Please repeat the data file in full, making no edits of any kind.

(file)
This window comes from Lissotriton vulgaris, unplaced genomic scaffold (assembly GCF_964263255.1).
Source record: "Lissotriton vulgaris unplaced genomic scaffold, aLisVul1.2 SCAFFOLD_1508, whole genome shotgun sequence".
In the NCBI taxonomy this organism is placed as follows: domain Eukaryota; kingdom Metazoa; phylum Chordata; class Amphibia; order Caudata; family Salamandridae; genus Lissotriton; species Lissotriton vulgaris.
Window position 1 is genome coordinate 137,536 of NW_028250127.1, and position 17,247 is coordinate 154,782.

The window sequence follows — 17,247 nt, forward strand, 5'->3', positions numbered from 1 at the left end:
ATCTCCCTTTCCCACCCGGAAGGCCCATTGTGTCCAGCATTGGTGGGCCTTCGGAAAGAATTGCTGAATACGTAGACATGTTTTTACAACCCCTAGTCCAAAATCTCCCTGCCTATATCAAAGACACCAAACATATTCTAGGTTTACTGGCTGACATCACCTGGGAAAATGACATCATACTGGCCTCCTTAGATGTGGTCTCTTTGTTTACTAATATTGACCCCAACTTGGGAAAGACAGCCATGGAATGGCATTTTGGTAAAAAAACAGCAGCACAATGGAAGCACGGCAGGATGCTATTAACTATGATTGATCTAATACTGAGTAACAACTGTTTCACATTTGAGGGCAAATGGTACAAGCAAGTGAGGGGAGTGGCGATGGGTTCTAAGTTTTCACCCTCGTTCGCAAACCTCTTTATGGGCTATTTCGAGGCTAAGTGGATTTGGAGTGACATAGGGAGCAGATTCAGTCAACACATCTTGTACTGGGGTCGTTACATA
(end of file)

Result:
This window comes from Lissotriton vulgaris, unplaced genomic scaffold (assembly GCF_964263255.1).
Source record: "Lissotriton vulgaris unplaced genomic scaffold, aLisVul1.2 SCAFFOLD_1508, whole genome shotgun sequence".
In the NCBI taxonomy this organism is placed as follows: domain Eukaryota; kingdom Metazoa; phylum Chordata; class Amphibia; order Caudata; family Salamandridae; genus Lissotriton; species Lissotriton vulgaris.
Window position 1 is genome coordinate 137,536 of NW_028250127.1, and position 17,247 is coordinate 154,782.

The window sequence follows — 17,247 nt, forward strand, 5'->3', positions numbered from 1 at the left end:
ATCTCCCTTTCCCACCCGGAAGGCCCATTGTGTCCAGCATTGGTGGGCCTTCGGAAAGAATTGCTGAATACGTAGACATGTTTTTACAACCCCTAGTCCAAAATCTCCCTGCCTATATCAAAGACACCAAACATATTCTAGGTTTACTGGCTGACATCACCTGGGAAAATGACATCATACTGGCCTCCTTAGATGTGGTCTCTTTGTTTACTAATATTGACCCCAACTTGGGAAAGACAGCCATGGAATGGCATTTTGGTAAAAAAACAGCAGCACAATGGAAGCACGGCAGGATGCTATTAACTATGATTGATCTAATACTGAGTAACAACTGTTTCACATTTGAGGGCAAATGGTACAAGCAAGTGAGGGGAGTGGCGATGGGTTCTAAGTTTTCACCCTCGTTCGCAAACCTCTTTATGGGCTATTTCGAGGCTAAGTGGATTTGGAGTGACATAGGGAGCAGATTCAGTCAACACATCTTGTACTGGGGTCGTTACATA